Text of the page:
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How to configure and setup postfix mail transfer agent on ubuntu
In this article, we will learn how to configure and install the most popular open source MTA (Mail Transfer Agent) Postfix, which can be used to route email delivery of the Linux Systems. Based on industry usage and estimates, most of the public mail servers are currently running on Postfix.
Installing the Software on Linux
Since, Postfix is a default package in the Ubuntu repositories, we can install it easily by using the ‘apt-get’ command. Before we install the packages, we need to update the system. We can do this by using the below command.
Here is a sample demo, I used hanuman.com as a domain.
$ sudo apt-get update $ sudo apt-get install postfix sudo apt-get install postfix Reading package lists... Done Building dependency tree Reading state information... Done The following packages were automatically installed and are no longer required: libntdb1 python-ntdb Use 'apt-get autoremove' to remove them. Suggested packages: procmail postfix-mysql postfix-pgsql postfix-ldap postfix-pcre sasl2-bin dovecot-common postfix-cdb postfix-doc The following NEW packages will be installed: postfix0 upgraded, 1 newly installed, 0 to remove and 41 not upgraded. Need to get 1,084 kB of archives. After this operation, 3,609 kB of additional disk space will be used. Get:1 http://us.archive.ubuntu.com/ubuntu/ trusty-updates/main postfix amd64 2.11.0-1ubuntu1 [1,084 kB] Fetched 1,084 kB in 5s (196 kB/s) Preconfiguring packages ... Selecting previously unselected package postfix. (Reading database ... 201768 files and directories currently installed.) Preparing to unpack .../postfix_2.11.0-1ubuntu1_amd64.deb ... Unpacking postfix (2.11.0-1ubuntu1) ... Processing triggers for ufw (0.34~rc-0ubuntu2) ... Processing triggers for ureadahead (0.100.0-16) ... ureadahead will be reprofiled on next reboot Processing triggers for man-db (188.8.131.52-1ubuntu1) ... Setting up postfix (2.11.0-1ubuntu1) ... Adding group `postfix' (GID 126) ... Done. Adding system user `postfix' (UID 118) ... Adding new user `postfix' (UID 118) with group `postfix' ... Not creating home directory `/var/spool/postfix'. Creating /etc/postfix/dynamicmaps.cf Adding tcp map entry to /etc/postfix/dynamicmaps.cf Adding sqlite map entry to /etc/postfix/dynamicmaps.cf Adding group `postdrop' (GID 127) ... Done.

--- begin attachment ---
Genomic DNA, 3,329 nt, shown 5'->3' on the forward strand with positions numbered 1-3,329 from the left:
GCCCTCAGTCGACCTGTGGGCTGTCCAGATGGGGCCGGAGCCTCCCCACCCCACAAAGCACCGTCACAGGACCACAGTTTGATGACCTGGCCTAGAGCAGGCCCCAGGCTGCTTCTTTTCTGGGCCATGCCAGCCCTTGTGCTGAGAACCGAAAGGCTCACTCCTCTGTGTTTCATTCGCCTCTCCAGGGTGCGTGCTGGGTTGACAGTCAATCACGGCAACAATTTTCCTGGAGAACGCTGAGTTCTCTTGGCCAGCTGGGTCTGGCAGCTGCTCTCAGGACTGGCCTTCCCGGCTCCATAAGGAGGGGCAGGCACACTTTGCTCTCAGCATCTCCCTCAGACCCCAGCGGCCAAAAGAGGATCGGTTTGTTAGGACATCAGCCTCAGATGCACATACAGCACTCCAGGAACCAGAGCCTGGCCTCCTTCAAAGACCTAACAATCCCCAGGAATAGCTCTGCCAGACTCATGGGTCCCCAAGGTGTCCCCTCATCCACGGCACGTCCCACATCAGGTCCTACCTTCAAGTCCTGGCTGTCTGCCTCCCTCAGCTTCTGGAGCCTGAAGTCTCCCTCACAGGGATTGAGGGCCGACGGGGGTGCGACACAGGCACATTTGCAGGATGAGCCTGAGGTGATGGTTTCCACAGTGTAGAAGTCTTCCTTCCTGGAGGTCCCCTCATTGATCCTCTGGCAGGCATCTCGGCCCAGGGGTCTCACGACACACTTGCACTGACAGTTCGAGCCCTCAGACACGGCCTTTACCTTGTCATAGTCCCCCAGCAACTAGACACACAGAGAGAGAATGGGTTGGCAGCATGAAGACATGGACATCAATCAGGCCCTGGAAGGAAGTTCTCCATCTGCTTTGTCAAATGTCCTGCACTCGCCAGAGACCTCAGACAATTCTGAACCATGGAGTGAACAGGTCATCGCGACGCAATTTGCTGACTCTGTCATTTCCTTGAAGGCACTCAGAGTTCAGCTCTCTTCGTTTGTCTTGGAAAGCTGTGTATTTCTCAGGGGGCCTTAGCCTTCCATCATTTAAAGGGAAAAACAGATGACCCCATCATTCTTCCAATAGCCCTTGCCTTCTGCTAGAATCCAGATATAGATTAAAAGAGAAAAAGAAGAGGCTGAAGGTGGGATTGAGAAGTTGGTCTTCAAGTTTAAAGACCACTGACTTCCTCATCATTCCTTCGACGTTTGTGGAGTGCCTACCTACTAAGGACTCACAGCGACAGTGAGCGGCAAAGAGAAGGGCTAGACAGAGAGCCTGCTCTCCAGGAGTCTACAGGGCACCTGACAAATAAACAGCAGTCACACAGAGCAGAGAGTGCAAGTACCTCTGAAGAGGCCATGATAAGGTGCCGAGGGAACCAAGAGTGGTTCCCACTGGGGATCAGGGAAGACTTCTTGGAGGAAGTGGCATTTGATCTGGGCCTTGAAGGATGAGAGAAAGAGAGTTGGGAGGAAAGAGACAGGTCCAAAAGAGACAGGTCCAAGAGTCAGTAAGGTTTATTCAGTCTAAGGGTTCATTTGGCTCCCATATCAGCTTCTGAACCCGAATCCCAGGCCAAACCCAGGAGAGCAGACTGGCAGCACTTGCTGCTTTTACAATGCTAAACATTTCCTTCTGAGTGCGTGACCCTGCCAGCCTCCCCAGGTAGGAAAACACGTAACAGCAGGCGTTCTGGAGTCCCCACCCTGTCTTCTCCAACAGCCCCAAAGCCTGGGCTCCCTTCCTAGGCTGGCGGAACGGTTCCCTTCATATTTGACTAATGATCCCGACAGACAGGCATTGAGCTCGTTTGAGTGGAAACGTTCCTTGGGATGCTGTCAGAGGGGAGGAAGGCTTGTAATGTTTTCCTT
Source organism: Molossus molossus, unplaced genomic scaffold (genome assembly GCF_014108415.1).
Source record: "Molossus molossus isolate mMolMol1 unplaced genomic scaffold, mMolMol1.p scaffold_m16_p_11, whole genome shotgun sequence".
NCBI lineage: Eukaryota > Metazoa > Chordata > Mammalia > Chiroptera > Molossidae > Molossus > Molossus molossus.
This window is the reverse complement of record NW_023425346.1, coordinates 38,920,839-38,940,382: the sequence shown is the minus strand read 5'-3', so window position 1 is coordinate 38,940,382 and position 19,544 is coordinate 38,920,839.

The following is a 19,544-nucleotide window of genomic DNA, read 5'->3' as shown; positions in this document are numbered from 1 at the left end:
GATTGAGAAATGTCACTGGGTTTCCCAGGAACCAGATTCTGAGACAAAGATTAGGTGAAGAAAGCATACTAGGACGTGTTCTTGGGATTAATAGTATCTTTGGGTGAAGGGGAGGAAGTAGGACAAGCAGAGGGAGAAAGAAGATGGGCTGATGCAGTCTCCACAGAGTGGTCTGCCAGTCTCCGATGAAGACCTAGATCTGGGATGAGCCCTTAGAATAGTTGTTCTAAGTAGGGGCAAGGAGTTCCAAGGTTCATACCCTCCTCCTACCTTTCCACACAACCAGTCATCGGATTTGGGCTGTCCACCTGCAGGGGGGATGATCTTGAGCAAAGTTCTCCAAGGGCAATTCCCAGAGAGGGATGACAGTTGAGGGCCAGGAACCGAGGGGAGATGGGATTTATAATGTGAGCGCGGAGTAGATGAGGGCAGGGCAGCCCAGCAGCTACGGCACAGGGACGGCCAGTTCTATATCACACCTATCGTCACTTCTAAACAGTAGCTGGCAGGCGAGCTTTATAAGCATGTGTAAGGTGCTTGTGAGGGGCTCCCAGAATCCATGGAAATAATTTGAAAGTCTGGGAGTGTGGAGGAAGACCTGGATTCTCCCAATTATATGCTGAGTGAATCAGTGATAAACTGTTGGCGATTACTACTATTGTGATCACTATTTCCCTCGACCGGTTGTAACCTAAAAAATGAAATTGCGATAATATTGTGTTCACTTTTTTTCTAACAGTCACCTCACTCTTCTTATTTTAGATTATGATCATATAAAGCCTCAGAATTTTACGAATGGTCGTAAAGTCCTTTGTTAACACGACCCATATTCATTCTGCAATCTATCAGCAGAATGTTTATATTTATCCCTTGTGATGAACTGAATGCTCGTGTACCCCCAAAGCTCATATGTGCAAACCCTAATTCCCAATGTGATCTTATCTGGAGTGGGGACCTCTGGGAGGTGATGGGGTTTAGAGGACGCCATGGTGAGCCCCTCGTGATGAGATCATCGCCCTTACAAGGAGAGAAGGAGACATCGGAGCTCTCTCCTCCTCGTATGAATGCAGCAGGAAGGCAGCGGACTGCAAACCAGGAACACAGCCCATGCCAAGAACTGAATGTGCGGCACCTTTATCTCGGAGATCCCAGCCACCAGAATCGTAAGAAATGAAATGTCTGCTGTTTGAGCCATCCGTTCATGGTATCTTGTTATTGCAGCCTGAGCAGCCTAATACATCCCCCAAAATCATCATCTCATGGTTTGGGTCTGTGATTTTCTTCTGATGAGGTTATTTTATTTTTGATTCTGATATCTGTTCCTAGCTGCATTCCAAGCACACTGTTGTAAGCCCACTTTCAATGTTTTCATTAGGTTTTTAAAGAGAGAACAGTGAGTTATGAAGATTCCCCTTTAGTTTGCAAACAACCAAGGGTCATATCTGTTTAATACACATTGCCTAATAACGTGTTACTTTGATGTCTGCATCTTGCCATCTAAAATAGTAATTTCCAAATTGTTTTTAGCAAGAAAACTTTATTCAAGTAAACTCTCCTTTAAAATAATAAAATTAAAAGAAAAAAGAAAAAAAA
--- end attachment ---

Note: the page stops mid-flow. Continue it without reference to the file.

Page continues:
Here it will ask you to enter the type of the mail configuration which we want to configure on our server. In this demo, we are going to choose “internet site” which suits the environment.
Next, we will provide the FQDN (Fully Qualified Domain Name). In this example, we used ‘hanuman.com’ as the server FQDN name but actually we will use it as domain.com generally. We needed to end the FQDN with a dot, but in Postfix we can exclude.